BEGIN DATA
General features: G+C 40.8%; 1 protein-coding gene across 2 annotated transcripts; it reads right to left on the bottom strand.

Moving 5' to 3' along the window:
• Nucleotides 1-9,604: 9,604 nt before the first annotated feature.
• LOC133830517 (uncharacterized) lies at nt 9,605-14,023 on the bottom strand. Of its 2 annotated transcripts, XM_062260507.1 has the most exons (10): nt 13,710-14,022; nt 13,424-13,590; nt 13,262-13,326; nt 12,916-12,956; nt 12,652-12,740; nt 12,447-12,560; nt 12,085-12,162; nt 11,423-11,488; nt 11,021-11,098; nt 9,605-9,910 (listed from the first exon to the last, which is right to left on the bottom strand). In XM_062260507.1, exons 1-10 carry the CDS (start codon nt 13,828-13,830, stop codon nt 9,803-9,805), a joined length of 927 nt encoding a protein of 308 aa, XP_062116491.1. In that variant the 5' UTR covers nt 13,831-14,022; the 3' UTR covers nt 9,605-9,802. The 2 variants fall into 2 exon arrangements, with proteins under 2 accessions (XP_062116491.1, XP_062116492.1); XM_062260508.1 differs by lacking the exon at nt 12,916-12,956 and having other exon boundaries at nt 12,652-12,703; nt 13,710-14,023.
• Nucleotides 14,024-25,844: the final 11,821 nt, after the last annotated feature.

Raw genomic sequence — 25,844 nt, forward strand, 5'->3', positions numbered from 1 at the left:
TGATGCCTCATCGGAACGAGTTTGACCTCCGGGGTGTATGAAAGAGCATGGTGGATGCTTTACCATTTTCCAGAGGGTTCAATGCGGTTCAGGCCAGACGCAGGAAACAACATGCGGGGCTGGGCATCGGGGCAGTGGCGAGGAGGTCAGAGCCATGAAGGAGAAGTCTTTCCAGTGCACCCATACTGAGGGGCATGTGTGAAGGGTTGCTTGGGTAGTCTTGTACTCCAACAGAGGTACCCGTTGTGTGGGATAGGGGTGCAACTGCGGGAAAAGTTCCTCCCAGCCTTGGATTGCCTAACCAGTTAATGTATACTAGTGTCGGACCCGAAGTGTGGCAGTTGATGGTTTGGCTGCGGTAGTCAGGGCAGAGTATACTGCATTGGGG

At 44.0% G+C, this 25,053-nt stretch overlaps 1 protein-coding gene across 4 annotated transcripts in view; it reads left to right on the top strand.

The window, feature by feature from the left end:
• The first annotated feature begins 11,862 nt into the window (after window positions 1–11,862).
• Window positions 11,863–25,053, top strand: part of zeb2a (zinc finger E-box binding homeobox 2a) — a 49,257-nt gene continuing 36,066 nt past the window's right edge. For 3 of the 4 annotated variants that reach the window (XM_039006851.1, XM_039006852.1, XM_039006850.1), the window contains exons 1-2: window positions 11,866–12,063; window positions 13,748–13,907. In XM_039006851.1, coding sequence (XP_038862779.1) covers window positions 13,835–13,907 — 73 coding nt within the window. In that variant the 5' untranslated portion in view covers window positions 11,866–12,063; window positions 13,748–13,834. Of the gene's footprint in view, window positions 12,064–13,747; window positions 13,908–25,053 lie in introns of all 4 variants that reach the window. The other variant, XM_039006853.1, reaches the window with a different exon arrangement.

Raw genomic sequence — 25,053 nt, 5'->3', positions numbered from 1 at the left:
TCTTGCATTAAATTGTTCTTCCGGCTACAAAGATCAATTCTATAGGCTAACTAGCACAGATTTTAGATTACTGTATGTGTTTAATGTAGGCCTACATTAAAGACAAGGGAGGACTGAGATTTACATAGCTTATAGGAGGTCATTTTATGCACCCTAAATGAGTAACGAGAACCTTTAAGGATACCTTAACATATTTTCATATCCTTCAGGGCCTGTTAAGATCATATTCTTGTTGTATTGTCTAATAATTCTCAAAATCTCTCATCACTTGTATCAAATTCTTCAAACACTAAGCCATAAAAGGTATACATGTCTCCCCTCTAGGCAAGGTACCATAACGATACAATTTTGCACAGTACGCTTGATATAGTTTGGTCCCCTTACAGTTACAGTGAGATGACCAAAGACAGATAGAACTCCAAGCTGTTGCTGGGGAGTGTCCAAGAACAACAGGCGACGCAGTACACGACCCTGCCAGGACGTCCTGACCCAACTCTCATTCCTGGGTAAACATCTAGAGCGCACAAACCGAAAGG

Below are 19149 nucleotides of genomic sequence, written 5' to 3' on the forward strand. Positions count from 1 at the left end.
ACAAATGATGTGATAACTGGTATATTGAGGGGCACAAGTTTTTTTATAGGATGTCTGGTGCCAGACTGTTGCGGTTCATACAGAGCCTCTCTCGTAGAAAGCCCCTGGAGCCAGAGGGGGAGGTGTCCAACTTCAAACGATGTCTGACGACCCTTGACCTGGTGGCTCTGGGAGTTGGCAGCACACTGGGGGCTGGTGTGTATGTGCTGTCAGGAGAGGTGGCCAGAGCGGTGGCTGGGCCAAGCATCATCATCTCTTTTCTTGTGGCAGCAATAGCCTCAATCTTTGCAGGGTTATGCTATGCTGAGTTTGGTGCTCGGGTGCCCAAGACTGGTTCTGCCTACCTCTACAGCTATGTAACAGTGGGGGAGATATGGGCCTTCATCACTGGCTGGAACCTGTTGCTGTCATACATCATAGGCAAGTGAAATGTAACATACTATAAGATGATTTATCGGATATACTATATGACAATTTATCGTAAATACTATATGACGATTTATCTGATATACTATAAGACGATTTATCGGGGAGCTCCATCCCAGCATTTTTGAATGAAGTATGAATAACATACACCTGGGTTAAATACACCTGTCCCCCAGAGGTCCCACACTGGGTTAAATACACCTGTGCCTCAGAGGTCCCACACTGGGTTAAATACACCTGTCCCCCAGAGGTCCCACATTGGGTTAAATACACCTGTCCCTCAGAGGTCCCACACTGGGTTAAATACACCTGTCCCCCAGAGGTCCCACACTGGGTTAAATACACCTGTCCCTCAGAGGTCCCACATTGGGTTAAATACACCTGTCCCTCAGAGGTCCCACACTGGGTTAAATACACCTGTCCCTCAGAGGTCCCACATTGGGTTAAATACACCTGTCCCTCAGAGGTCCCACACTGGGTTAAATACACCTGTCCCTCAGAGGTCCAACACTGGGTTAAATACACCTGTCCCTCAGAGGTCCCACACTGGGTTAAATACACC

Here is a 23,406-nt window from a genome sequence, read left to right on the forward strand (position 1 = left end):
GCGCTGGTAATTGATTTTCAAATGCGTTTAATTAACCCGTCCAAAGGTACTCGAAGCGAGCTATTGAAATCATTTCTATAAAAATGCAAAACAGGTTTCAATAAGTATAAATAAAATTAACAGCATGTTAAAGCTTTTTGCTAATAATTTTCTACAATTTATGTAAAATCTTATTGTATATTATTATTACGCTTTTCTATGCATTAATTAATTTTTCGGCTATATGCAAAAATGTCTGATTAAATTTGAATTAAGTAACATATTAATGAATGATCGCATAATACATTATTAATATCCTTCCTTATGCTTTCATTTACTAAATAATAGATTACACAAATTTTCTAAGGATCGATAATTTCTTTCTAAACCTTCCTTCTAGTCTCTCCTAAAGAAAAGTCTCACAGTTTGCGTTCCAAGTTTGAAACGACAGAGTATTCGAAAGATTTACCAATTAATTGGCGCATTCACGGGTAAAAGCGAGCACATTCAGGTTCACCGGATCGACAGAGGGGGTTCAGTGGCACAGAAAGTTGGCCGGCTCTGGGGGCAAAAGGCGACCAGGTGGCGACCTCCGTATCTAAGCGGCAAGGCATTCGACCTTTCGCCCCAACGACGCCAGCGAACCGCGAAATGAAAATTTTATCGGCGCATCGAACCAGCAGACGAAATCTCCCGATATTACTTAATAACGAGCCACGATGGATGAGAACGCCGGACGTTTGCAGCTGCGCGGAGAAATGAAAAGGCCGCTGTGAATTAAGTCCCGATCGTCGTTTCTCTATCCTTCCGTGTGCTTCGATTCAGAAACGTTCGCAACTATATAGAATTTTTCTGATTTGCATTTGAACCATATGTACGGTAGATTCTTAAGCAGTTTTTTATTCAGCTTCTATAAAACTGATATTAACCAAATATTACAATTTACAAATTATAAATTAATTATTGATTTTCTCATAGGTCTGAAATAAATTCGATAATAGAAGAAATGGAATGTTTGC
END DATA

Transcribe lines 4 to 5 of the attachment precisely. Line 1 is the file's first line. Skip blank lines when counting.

• LOC133830517 (uncharacterized) lies at nt 9,605-14,023 on the bottom strand. Of its 2 annotated transcripts, XM_062260507.1 has the most exons (10): nt 13,710-14,022; nt 13,424-13,590; nt 13,262-13,326; nt 12,916-12,956; nt 12,652-12,740; nt 12,447-12,560; nt 12,085-12,162; nt 11,423-11,488; nt 11,021-11,098; nt 9,605-9,910 (listed from the first exon to the last, which is right to left on the bottom strand). In XM_062260507.1, exons 1-10 carry the CDS (start codon nt 13,828-13,830, stop codon nt 9,803-9,805), a joined length of 927 nt encoding a protein of 308 aa, XP_062116491.1. In that variant the 5' UTR covers nt 13,831-14,022; the 3' UTR covers nt 9,605-9,802. The 2 variants fall into 2 exon arrangements, with proteins under 2 accessions (XP_062116491.1, XP_062116492.1); XM_062260508.1 differs by lacking the exon at nt 12,916-12,956 and having other exon boundaries at nt 12,652-12,703; nt 13,710-14,023.
• Nucleotides 14,024-25,844: the final 11,821 nt, after the last annotated feature.